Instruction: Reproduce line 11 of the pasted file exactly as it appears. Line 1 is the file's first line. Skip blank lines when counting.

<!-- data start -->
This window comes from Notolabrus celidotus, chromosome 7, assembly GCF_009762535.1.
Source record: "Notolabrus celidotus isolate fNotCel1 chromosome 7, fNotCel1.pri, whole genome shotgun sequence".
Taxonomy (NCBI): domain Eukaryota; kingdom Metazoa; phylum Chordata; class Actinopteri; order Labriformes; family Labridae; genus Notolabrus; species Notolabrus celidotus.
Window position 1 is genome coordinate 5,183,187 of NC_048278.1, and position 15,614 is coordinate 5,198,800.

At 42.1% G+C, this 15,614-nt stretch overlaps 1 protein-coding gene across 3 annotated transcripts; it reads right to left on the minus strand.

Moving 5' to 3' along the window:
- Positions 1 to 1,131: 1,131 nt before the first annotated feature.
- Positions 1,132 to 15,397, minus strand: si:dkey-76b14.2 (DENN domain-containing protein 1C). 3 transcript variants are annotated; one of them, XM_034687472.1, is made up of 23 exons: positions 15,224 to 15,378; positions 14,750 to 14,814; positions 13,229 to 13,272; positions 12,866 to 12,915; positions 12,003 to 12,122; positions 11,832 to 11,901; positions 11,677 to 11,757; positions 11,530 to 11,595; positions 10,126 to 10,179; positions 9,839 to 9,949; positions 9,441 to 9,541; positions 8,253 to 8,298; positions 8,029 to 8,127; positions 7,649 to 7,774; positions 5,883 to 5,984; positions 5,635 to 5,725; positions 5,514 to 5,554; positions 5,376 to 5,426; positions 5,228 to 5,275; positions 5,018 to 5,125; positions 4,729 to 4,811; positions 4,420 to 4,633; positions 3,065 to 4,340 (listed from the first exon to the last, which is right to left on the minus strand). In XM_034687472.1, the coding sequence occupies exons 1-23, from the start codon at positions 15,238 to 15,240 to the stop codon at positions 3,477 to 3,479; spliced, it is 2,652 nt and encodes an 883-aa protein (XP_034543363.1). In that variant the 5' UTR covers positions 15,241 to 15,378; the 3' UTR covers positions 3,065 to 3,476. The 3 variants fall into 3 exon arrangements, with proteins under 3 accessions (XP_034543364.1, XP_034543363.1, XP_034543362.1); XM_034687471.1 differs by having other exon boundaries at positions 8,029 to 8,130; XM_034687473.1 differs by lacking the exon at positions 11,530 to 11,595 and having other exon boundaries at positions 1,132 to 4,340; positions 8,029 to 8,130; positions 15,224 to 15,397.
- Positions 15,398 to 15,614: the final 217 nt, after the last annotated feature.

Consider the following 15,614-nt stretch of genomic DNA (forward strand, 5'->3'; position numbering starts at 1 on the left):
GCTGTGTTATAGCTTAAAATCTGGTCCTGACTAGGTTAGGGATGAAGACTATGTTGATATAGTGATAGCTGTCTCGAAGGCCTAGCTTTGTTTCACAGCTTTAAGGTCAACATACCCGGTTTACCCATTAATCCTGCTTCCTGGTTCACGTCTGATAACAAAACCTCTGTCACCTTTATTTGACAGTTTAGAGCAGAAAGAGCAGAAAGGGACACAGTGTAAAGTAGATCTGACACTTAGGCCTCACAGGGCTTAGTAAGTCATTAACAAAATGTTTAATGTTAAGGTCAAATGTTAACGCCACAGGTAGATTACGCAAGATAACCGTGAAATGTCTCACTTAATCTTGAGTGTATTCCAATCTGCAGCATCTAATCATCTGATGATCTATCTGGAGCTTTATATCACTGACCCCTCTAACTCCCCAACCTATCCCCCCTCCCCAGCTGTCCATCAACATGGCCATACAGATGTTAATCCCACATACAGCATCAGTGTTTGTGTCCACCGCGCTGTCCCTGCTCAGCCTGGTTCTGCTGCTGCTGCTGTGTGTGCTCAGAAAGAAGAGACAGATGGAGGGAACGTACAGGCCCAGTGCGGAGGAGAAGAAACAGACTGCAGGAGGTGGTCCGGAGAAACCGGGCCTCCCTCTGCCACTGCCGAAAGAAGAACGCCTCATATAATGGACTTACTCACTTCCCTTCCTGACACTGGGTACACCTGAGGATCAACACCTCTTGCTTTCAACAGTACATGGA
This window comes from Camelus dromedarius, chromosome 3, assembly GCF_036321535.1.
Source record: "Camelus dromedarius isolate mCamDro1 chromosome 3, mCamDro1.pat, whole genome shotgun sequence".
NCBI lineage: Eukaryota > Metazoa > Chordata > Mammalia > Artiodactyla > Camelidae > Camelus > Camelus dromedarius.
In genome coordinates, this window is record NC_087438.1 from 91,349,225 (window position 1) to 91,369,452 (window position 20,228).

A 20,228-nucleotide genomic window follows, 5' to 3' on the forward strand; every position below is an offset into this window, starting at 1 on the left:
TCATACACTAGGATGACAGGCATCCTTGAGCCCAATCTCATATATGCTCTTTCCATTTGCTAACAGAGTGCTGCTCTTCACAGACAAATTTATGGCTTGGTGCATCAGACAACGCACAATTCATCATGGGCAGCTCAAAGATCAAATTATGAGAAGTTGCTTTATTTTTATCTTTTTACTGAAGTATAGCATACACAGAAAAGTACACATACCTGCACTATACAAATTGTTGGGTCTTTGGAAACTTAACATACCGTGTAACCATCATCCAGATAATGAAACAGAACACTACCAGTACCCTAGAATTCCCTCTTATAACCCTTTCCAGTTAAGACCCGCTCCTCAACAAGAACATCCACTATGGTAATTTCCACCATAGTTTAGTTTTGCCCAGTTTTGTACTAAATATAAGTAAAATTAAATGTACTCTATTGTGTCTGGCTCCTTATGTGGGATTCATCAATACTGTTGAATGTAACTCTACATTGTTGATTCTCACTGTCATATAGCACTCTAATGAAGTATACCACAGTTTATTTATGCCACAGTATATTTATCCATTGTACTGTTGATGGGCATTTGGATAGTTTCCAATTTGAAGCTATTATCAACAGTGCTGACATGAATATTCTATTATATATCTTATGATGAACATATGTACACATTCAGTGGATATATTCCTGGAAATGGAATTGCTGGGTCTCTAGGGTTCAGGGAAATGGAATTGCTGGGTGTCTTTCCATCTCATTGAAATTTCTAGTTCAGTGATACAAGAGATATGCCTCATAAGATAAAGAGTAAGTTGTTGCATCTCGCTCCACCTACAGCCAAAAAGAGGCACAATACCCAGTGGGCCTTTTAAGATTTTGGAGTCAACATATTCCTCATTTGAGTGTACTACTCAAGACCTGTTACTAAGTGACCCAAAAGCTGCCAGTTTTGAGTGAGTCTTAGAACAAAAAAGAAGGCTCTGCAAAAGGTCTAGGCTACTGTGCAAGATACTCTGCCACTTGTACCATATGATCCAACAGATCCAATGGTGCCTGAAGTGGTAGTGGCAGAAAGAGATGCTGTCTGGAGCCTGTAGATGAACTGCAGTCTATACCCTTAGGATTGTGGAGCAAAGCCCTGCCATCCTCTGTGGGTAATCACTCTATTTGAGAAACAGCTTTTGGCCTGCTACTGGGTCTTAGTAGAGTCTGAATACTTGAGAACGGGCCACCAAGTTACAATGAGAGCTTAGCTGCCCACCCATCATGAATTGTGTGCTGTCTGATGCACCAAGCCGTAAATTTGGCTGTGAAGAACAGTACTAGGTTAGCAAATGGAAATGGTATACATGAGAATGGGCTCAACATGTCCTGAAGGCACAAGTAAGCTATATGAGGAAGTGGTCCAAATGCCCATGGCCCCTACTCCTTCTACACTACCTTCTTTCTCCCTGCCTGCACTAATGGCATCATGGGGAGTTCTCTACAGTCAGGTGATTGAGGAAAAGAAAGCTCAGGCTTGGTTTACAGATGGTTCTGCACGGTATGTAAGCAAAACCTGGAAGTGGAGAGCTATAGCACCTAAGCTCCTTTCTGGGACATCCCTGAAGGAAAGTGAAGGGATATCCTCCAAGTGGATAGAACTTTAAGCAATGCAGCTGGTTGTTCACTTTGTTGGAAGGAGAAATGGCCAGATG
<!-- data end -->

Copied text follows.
GCTGTGTTATAGCTTAAAATCTGGTCCTGACTAGGTTAGGGATGAAGACTATGTTGATATAGTGATAGCTGTCTCGAAGGCCTAGCTTTGTTTCACAGCTTTAAGGTCAACATACCCGGTTTACCCATTAATCCTGCTTCCTGGTTCACGTCTGATAACAAAACCTCTGTCACCTTTATTTGACAGTTTAGAGCAGAAAGAGCAGAAAGGGACACAGTGTAAAGTAGATCTGACACTTAGGCCTCACAGGGCTTAGTAAGTCATTAACAAAATGTTTAATGTTAAGGTCAAATGTTAACGCCACAGGTAGATTACGCAAGATAACCGTGAAATGTCTCACTTAATCTTGAGTGTATTCCAATCTGCAGCATCTAATCATCTGATGATCTATCTGGAGCTTTATATCACTGACCCCTCTAACTCCCCAACCTATCCCCCCTCCCCAGCTGTCCATCAACATGGCCATACAGATGTTAATCCCACATACAGCATCAGTGTTTGTGTCCACCGCGCTGTCCCTGCTCAGCCTGGTTCTGCTGCTGCTGCTGTGTGTGCTCAGAAAGAAGAGACAGATGGAGGGAACGTACAGGCCCAGTGCGGAGGAGAAGAAACAGACTGCAGGAGGTGGTCCGGAGAAACCGGGCCTCCCTCTGCCACTGCCGAAAGAAGAACGCCTCATATAATGGACTTACTCACTTCCCTTCCTGACACTGGGTACACCTGAGGATCAACACCTCTTGCTTTCAACAGTACATGGA